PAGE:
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Iowa asks U.S. for Obamacare help facing market ‘collapse’

By Zachary Tracer Bloomberg

Facing what it called a “collapse” of its Obamacare market next year, Iowa is asking the Trump administration to let it reallocate millions of dollars and create a stopgap program that would provide health insurance options for 72,000 Iowans covered by the Affordable Care Act.

Under the proposal made public on Monday, the state would use $352 million in federal money to provide backup funding for insurers and overhaul Obamacare’s subsidies for consumers next year. The state would also create a single standardized plan that insurers would offer.

“The proposed Stopgap Measure is the only proposal ensuring that health insurance will be sold to those utilizing Iowa’s individual market in all of Iowa’s 99 counties in 2018,” Insurance Commissioner Doug Ommen said in a statement Monday. Ommen was appointed by the state’s former governor, Republican Terry Branstad. “Iowa’s individual health market has collapsed as result of the Affordable Care Act,” Ommen said.

Across the U.S., many health insurers are quitting the state-based markets created by the ACA amid uncertainty over the law’s future, leaving consumers in some states with limited options – or in some cases, no options at all. Aetna Inc. and Wellmark Inc. said they wouldn’t sell Obamacare plans in Iowa for 2018, leaving just the insurer Medica in most of the state and sparking the crisis.

The subsidies Iowa is proposing are similar in structure to a Republican plan that passed the House of Representatives. They provide a fixed level of financial assistance based on age and income. That’s in comparison to Obamacare’s subsidies that are tied to the cost of health insurance plans.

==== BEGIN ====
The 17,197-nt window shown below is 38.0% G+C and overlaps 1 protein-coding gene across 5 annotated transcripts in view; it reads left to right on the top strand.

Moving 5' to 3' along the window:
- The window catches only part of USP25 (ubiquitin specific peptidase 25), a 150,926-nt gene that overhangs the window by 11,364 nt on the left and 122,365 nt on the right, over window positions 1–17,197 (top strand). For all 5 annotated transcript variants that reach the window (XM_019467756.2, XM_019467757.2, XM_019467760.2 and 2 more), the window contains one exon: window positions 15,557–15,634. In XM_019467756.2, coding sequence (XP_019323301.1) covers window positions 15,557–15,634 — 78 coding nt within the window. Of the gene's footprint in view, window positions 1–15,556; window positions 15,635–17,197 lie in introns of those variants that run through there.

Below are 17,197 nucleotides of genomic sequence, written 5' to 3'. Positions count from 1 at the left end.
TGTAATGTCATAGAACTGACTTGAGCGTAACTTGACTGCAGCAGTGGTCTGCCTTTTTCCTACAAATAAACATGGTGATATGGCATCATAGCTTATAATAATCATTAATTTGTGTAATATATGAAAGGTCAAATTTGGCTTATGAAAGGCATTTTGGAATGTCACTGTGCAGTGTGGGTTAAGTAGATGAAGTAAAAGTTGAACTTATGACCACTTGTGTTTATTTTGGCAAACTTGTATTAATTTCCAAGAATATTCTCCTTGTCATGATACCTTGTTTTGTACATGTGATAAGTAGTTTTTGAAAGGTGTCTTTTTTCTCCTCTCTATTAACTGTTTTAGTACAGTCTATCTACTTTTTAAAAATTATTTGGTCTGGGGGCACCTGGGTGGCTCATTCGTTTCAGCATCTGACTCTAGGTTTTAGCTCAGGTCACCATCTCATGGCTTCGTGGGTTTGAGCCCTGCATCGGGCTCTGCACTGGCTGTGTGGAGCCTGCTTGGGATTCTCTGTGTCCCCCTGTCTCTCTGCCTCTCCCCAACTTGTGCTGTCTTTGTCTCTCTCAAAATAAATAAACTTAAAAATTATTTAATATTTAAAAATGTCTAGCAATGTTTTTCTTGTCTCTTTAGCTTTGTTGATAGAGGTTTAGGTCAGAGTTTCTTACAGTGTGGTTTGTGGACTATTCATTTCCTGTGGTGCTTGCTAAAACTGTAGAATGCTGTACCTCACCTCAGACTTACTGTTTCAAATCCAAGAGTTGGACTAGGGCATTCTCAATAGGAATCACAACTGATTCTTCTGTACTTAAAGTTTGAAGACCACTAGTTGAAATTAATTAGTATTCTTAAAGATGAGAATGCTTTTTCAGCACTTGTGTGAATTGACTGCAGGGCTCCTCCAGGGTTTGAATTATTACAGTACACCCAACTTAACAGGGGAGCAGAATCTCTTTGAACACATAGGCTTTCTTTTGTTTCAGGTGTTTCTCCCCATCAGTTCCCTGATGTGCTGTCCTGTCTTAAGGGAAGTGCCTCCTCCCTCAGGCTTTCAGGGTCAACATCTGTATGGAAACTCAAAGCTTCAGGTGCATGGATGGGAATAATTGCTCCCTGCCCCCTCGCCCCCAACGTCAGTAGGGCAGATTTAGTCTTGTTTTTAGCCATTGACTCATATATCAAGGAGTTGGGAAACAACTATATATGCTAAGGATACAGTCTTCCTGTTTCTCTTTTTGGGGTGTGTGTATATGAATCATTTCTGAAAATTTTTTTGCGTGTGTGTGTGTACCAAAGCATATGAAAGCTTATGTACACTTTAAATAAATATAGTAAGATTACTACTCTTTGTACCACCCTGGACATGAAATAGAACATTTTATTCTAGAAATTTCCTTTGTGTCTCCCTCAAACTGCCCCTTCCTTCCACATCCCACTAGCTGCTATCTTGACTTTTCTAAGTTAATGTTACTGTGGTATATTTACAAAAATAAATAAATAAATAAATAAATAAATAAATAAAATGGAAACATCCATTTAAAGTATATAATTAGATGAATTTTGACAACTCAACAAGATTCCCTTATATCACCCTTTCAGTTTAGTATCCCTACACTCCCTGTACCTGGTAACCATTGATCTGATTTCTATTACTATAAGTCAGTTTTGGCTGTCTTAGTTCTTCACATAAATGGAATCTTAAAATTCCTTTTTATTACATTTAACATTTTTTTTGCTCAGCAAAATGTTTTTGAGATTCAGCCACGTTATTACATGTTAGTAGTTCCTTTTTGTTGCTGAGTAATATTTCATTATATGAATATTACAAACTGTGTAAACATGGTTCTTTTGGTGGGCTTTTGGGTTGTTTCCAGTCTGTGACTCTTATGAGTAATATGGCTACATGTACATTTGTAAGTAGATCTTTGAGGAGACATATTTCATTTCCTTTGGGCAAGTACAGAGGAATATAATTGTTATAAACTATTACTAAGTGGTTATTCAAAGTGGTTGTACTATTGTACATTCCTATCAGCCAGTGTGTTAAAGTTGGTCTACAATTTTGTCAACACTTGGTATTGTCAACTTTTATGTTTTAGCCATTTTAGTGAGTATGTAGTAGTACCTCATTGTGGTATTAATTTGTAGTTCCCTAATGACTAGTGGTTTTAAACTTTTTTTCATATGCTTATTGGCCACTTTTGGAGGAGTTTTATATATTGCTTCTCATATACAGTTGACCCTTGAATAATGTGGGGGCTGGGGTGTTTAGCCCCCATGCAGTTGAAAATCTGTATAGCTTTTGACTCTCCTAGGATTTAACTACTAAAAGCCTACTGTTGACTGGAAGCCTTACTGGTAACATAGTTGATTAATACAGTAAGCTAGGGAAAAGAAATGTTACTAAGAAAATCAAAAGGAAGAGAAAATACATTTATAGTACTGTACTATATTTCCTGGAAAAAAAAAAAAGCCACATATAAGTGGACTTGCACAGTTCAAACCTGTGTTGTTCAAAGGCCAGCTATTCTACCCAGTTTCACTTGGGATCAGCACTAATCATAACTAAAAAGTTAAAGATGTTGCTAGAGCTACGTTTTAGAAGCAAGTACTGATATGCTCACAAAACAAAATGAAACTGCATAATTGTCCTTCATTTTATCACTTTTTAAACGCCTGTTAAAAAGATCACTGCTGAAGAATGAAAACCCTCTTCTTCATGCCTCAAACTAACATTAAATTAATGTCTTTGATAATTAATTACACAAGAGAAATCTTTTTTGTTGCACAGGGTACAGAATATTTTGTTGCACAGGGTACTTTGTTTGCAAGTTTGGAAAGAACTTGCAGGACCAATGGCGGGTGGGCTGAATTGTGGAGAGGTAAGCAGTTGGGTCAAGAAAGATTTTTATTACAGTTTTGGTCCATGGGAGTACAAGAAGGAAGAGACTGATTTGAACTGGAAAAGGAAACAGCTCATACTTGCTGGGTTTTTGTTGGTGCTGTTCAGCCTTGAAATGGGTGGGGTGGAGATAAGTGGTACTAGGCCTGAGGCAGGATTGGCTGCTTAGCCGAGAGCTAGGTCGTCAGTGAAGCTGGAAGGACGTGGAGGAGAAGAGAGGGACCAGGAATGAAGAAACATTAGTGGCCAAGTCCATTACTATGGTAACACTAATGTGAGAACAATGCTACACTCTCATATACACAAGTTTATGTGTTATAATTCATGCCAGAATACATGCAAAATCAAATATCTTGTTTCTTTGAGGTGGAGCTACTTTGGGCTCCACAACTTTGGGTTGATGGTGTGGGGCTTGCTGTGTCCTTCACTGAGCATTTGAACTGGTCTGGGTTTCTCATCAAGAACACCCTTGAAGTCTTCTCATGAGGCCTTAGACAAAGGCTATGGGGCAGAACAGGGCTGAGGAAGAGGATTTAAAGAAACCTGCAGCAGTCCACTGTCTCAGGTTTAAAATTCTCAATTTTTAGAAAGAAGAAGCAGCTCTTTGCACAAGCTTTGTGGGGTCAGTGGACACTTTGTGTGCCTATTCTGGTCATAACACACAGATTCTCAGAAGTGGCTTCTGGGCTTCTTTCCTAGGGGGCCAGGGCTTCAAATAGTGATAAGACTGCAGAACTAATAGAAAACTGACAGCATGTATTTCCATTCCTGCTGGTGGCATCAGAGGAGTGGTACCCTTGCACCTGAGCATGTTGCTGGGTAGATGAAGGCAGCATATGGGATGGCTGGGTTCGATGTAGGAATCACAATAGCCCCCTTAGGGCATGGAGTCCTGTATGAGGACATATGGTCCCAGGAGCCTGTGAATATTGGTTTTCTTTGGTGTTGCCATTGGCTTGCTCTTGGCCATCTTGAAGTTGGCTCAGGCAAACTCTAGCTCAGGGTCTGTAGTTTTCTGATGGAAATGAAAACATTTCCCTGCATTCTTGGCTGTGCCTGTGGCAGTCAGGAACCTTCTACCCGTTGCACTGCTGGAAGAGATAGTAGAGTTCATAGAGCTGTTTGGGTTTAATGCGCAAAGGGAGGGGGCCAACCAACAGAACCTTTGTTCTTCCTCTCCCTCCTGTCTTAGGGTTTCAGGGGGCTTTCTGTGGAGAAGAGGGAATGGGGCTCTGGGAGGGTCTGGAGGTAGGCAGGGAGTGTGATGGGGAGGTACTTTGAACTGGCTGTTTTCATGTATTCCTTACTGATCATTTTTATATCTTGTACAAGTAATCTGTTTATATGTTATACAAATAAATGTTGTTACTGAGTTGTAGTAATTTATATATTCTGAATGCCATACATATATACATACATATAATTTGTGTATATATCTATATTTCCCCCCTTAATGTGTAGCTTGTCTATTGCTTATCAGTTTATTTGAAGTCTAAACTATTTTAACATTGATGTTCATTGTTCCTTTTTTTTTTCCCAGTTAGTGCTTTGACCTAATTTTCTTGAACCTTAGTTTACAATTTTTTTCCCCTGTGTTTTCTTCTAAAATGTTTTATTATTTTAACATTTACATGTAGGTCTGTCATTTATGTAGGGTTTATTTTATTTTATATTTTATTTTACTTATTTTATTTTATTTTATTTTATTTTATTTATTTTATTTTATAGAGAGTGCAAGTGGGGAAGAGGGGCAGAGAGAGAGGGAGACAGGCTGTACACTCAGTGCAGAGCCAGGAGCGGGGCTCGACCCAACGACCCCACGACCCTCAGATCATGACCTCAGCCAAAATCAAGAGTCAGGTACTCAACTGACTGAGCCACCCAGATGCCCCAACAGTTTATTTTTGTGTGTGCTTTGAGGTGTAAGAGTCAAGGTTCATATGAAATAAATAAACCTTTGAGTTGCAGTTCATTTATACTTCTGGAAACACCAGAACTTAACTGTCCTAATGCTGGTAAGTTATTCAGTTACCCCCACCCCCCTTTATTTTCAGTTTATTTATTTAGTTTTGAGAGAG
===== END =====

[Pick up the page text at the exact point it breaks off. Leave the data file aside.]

Under Iowa’s plan, a 40-year-old making about $42,000 a year would pay an estimated $384 a month out of pocket next year to buy coverage, compared to $291 under Obamacare. In general, younger and wealthier people would fare better under the Iowa proposal, while older and poorer people would face higher costs.

The program doesn’t include Obamacare’s cost-sharing reductions, which help poorer people afford to use their insurance plans by reducing their deductibles and out-of-pocket costs.

About 72,000 people in Iowa are covered by Obamacare plans this year, according to the Iowa Insurance Division. Wellmark said Monday it would offer the special plans created under the “stopgap” proposal next year statewide, presuming the program is approved by the Trump administration.

The measure proposed by Iowa is known as a Section 1332 waiver, and requires approval from the federal government. The waivers were created by the ACA to let states try different approaches to achieving the health law’s goal of helping people gain insurance coverage.

Iowa’s proposal has three main pieces:

  • It would create a standard plan, pegged to Obamacare’s mid-level silver offering. Insurers and consumers who want the extra help would need to buy that plan.
  • The state would use about $220 million of funding to provide the new subsidies.
  • And the state would create a reinsurance program, funded with an estimated $80 million, to help insurers deal with high-cost claims.
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